Monthly Archives: April 2008

Baby Mama Blah

On today, Slate’s brilliant movie critic Dana Stevens and I grumpily bash “Baby Mama” on the podcast accompanying Stevens’ deliciously cranky review. We didn’t like it! Alas, and hopes were so high that it would be a glorious send-up of the trials and politics of modern motherhood. The opening sequences, do, however, contain a few moderate giggles. I especially liked the ubiquitous Baby Bjorning depicted in several scenes. (Not that I have anything against Baby Bjorns!)

A Very Merry Un-Birthday

On Sunday we hosted a birthday party for my daughter at our house. No, we didn’t have a magician. No, there was no “theme.” There weren’t matching party plates or gift bags stuffed with cheap plastic geegaws for the kids to take home. But yes, everyone actually had a good time! Instead of turning the event into a multi-hundred dollar spending frenzy, we invited as many people as we wanted to and kept things simple. The entertainment was a “Balloon Room” — my husband, father-in-law, and a friend who accidentally showed up a day too early for the party blew up hundreds of balloons to fill our playroom. It was (relatively) easy and certainly inexpensive, and the kids had a blast jumping around, knee-deep in balloons.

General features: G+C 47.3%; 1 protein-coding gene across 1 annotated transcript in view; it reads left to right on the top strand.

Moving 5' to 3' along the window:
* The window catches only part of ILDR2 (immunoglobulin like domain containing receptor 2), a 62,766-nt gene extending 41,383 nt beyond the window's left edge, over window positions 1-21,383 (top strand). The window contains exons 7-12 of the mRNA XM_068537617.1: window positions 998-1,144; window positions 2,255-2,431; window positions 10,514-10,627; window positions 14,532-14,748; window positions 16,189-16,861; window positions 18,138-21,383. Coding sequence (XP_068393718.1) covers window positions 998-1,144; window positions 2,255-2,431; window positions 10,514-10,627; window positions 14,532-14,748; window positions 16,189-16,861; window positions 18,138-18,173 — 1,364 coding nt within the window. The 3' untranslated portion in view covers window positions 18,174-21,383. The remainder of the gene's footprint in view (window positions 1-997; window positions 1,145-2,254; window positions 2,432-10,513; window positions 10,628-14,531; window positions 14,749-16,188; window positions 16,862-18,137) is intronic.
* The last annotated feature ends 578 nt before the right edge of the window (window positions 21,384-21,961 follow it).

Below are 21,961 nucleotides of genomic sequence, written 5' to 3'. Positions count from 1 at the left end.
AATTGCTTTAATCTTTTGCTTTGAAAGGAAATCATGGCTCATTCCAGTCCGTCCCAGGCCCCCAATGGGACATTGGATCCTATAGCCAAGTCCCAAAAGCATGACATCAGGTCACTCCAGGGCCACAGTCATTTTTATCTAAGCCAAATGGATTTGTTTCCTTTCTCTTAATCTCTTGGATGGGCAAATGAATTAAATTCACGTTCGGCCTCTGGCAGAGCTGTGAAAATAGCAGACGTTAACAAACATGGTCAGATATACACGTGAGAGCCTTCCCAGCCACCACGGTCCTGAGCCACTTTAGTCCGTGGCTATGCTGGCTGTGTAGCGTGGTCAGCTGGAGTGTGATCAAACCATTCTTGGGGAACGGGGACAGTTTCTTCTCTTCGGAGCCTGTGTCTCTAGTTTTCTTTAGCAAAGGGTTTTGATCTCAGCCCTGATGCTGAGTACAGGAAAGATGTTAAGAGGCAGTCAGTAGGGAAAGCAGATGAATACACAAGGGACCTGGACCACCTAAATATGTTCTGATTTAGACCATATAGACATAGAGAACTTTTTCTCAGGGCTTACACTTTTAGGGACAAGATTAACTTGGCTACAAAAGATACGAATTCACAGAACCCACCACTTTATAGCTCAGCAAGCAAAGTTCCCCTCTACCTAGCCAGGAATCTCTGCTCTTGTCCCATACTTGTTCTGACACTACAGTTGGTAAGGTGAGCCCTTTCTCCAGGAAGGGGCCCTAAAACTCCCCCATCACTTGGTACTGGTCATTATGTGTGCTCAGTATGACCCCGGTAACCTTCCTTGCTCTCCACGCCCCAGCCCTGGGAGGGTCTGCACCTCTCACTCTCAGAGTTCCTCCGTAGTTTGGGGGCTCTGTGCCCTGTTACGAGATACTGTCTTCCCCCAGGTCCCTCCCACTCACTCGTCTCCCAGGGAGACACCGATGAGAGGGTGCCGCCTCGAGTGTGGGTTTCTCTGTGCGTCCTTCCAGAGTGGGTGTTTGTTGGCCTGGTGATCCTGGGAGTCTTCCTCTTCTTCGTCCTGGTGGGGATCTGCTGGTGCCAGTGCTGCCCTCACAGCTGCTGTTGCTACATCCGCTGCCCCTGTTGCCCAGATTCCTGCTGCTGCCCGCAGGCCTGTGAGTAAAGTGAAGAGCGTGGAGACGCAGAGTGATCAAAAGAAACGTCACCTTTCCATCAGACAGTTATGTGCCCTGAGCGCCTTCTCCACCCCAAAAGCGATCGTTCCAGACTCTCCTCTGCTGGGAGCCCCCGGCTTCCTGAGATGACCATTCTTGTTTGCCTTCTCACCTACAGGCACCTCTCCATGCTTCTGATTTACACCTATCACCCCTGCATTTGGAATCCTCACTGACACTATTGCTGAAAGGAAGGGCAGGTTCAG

We told our guests that we wanted their presence, not their presents, so there was no tearing-through-gifts extravagance. Instead of getting a themed cake with Dora or Elmo on top, we got a plain cake, which Beatrice then decorated herself with sprinkles and colored sugar. And at the end of the party, the kids opened a pinata contained little stuffed monkeys, which they brought home along with bags of balloons (a self-cleaning party!)

In an era in which over-the-top birthday parties dominate, as this scary CNN story shows, I think celebrations can be made a lot simpler. And our children are just as happy — and often better off.

Looking for Woofles

One of the first pieces of advice I give to parents is to please, please buy more than one lovey (doesn’t that word somehow reek of powdered old ladies?) — once a lovey has been selected. All parts of this are important, trust me. Let’s start with the “selection” of the lovey. This is not always up to the parent. With my daughter Beatrice, I was very keen on her adopting one of two stuffed maggots (or perhaps they were worms) that we picked up in Japan, and my husband dubbed Charles and Camilla (yes, irony). They are actually absurdly cute creatures (the stuffed Japanese version, that is), and I loved the idea of my daughter clutching worms rather than the usual doggie, bunny or teddy bear.

But Beatrice would have none of it. In fact, she routinely kicked Charles and Camilla out of the crib, shoving them through the slats with her toes. Instead, she glommed onto Sally, a completely generic pink and blonde doll. She became so attached to Sally, in fact, that we began to panic about what would happen if Sally ever got sullied, or heaven forbid — LOST! So we bought Substitute Sally, which was easy enough, since Sally was a fairly generic product made by Gund.